Today's reserve components do far more than relieve active members so they can do the tougher jobs. Both ANG and AFRC now share the burden of deployment and contingency operations.
At any given moment, several thousand Guardsmen and Reservists are deployed overseas with airlift, fighter, and refueling aircraft. They provided a large portion of the forces for the Gulf War and continue to furnish units for deployment to trouble spots in Southwest Asia.
The mix of active, Guard, and Reserve, called "rainbowing," has become virtually seamless. Said Sibley, "You can go overseas to any location where there is an Air Force presence and you can't tell if it is an active duty, Air Force Reserve, or Guard unit doing the mission. Unlike some of our sister services, we have really taken the Total Force concept seriously."
The reserve components have moved into an unprecedented partnership with the active force, but it has not been without its costs. Reserve members now share the stress of optempo with their active duty counterparts and must cope with the problems of frequent deployments and prolonged separations from their families. In addition, they face the unique challenge of meshing their military duties with their civilian careers.
"Right now," said Sibley, "our average aircrew is putting in about 110 to 120 days per year in the blue uniform or the green flight suit. People in support functions are averaging about 70 days per year. That's a lot of time for what still is a reserve program."
Sibley went on, "I think we are beginning to see a little problem in this area of working our folks too hard or asking too much of them." We're doing all this with volunteers, so our challenge is to work very hard with employers and families, he said.
So far, the general said, the Reserve has not had major problems in recruiting. Overall, AFRC is close to 97.5 percent total manning. "We bring in about 11,000 new recruits per year on the average and our target is to get about 80 percent from among prior service members. Right now, we are at about 85 percent."
But the general conceded that the future of reserve component manning depends heavily on what happens in the active force. "We are a little concerned about what all this will do if the active duty force continues to draw down," he said. "We think the force mix right now is about right. If we continue to draw down in order to squeeze more dollars out of the defense budget, it will drive up our requirements to go after non-prior-service recruits and this drives costs up. Training costs will increase and experience levels will decrease."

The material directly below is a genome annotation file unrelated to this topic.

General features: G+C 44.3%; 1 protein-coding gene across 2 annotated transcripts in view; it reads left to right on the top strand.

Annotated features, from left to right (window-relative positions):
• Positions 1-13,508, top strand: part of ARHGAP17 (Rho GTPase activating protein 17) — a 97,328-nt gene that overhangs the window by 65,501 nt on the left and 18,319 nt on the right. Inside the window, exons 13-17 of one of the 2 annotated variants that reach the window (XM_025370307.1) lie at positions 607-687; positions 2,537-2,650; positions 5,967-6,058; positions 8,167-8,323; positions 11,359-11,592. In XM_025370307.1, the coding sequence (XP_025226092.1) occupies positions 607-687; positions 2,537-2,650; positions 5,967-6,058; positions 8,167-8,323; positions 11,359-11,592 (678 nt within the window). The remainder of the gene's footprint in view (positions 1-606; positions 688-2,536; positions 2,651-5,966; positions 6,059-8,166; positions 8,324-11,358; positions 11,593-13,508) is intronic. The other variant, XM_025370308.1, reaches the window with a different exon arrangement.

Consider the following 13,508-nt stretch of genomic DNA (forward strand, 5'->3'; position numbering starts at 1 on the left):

In short, if the pool of experienced active duty veterans shrinks, the Guard and Reserve will have to take in more raw recruits and train them themselves. That would offset some of the reserves' traditional cost effectiveness, which comes mainly from recycling former active duty members rather than going to the expense of "growing their own."
Not that ANG and AFRC are totally dependent on USAF's prior-service members now. For example, up to 20 percent of all new AFRC recruits already come in directly from civilian life. Small numbers, about 60 to 70 per year, even go to flight school with no previous service. But, as Sibley noted, it takes both time and money to bring such recruits up to the experience levels already attained by those coming off active duty.
ANG already uses a more even mix of prior-service members and new recruits. For Fiscal 1998, for example its target was to bring in 4,560 prior-service and 3,444 non-prior-service enlisted recruits. Toward year's end, it had more than met the overall target but was short in the non-prior-service category.
Even if the reserve components decide they must accept the additional costs and training requirements of accepting more non-prior-service enlistees, finding enough may not be easy. ANG officials said that the latest youth attitude study by the services shows that the propensity for today's youth to join the military is at its lowest since the early 1970s.
Retention of Air Force Reserve members also remains fairly high, and ANG says its 91 percent rate is the highest of any reserve component in the armed forces. Again, however, leaders see some problems ahead, particularly in the rated area.
"Historically," Sibley said, "we lose about 15 percent of our aircrew force annually, and this will no doubt increase over the next few years for two reasons. One is that our Vietnamera pilots are reaching retirement age. The other is that the civilian airlines are healthy and any time they are healthy, the military loses pilots to them. We in AFRC have put together a rated officer working group to look at our options and try to retain good percentages so we don't end up having real problems."